Comparing “traditional” supply chain attacks and commercially motivated ones with the recent SolarWinds and Microsoft hacks, it is clear that attackers have upped their game to a whole new level, both in sophistication and tactics.
“Traditional” supply chain attacks crept into the enterprise via a weaker link, but that was mostly done in a rather direct manner: typically, by obtaining credentials and using them to connect to the enterprise, or even by physically inserting infected devices from the vendor to the end-target (as in the case of the Stuxnet cyber attack, which utilised infected USB thumb drives).
These newer attacks go much deeper. They identify a vendor with a huge footprint, invest heavily (Microsoft estimates that 1000 software engineers worked on creating the malware used in the SolarWinds breach) and gain access to thousands of victims in one fell swoop. That may or may not be mere collateral damage, depending on the threat actor’s objectives. Compromising such highly trusted vendors, if done well and with sufficient stealth, can allow a threat actor to operate freely for months or even years.
How to Mitigate Supply Chain Attacks?
There are several frameworks for handling supply chain risk, such as the recently published NIST initiative “Key Practices in Cyber Supply Chain Risk Management: Observations from Industry“, but when even trusted vendors like Microsoft, FireEye and SolarWinds can’t get this right, what chances are there for organisations with far fewer resources?
As recent incidents have shown, the complexity of the supply chain and the lack of visibility into all an organisation’s dependencies are key risk factors. Take, for example, the case of software vendor Accellion, whose FTA application – a legacy product once popular for storing and sharing large files – had been replaced by the vendor but not by many of its clients. FTA was used to hack entities such as Singtel, the Australian medical research institute QIMR Berghofer, the Washington state auditor, the Reserve Bank of New Zealand, the Australian Securities and Investments Commission, the University of Colorado, and Qualys.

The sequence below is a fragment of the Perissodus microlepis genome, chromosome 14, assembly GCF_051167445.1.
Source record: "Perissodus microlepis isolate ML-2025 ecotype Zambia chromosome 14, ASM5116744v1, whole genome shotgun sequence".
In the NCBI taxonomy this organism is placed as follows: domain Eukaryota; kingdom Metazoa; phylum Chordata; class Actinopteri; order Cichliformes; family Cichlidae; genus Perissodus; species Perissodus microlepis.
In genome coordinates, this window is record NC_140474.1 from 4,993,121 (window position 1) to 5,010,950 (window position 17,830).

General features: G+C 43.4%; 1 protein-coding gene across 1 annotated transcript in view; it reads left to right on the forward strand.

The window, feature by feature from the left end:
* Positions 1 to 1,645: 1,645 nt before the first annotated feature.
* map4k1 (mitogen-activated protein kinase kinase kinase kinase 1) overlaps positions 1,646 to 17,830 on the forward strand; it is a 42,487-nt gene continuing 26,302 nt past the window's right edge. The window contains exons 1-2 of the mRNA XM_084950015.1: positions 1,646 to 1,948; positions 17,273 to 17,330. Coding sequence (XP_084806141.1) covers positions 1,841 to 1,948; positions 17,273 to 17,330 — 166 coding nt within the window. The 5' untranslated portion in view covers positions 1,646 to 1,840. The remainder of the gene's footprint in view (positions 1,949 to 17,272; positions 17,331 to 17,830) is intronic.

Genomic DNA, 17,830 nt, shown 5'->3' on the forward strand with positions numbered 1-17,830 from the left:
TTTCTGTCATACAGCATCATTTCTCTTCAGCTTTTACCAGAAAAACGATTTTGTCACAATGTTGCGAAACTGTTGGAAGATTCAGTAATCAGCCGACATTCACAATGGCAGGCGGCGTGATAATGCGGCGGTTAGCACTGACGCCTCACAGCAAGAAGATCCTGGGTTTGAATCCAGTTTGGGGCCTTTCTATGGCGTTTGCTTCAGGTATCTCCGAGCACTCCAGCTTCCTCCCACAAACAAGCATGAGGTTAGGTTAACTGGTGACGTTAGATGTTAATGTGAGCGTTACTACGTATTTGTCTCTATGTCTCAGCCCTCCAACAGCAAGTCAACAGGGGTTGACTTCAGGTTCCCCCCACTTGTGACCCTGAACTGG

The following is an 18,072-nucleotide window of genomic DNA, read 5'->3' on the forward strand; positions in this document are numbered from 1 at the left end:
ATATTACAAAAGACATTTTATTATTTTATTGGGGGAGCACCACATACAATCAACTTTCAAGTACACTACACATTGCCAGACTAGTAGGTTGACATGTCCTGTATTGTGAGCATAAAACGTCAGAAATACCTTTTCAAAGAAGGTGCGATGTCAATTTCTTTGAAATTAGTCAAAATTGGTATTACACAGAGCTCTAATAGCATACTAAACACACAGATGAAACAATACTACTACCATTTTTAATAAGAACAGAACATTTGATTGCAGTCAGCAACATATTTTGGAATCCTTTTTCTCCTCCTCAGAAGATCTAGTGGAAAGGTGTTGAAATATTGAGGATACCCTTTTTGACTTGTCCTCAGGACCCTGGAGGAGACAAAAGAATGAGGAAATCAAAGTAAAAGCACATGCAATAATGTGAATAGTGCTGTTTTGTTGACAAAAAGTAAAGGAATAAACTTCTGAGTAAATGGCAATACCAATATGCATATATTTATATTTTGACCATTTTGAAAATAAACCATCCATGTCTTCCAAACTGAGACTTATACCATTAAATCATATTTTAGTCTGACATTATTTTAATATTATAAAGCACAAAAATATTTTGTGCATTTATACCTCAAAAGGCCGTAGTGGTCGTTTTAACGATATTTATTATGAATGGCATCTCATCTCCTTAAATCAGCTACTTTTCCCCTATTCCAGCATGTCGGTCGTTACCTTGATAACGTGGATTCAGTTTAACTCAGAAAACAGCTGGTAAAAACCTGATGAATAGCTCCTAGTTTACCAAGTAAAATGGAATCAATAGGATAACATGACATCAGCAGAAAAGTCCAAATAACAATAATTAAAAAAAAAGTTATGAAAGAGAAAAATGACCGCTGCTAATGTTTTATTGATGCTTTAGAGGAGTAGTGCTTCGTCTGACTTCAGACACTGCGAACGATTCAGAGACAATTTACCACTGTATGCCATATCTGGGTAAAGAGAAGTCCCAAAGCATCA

Likewise, Chinese hackers were able to exploit vulnerabilities in Microsoft Exchange server products that first shipped – and perhaps have been quietly forgotten in some organisations – as long ago as 2013. Windows Defender – itself tasked with protecting Windows devices – was recently found to contain a privilege escalation vulnerability that lay undiscovered for twelve years. And there are likely many other such vulnerabilities and perhaps ITW exploitations occurring even now that will only be exposed at some point in the future.
So what can be done? We can’t expect organisations to review vendor source code and identify such vulnerabilities themselves. However, we can adopt another NIST guidance related to Cyber Supply Chain Best Practices, and that is “Develop your defences based on the principle that your systems will be breached”.
The basic principle to help avoid becoming a victim of a software supply chain attack is to have security software that doesn’t rely on reputation for detection, as it is that very trust in reputation that is being abused by the attackers.
For that reason, be sure to avoid or replace security solutions that rely heavily on whitelisting with a modern, behavioural AI solution that can recognise novel threats at machine-speed, no matter whether the source is ‘trusted’ or not. SentinelOne Singularity does not rely on traditional anti-virus signatures to spot malicious attacks, but rather uses a combination of static machine learning analysis and dynamic behavioural analysis to protect systems from attacks – even ones emanating from “trusted” sources that may actually have been compromised somewhere in their own supply chain.
Recent supply chain attacks have hit an exposed nerve in the security community – the sheer scope and potential damage they can cause is simply too big to ignore. President Biden’s executive order on the security of the supply chain is perhaps the most telling evidence of the deep impact the SolarWinds attack has had on public and private organisations, but whether this order and the ensuing actions will trickle down and improve the state of supply chain security is a ‘wait-and-see’ game few organisations can afford to play.
Each enterprise needs to get its own house in order, and there is no better place to start than by reviewing cybersecurity requirements, gaining visibility into supply chain dependencies, and deploying a modern XDR platform that can identify the next breach and contain it even if it originates deep down from within the company’s own supply chain.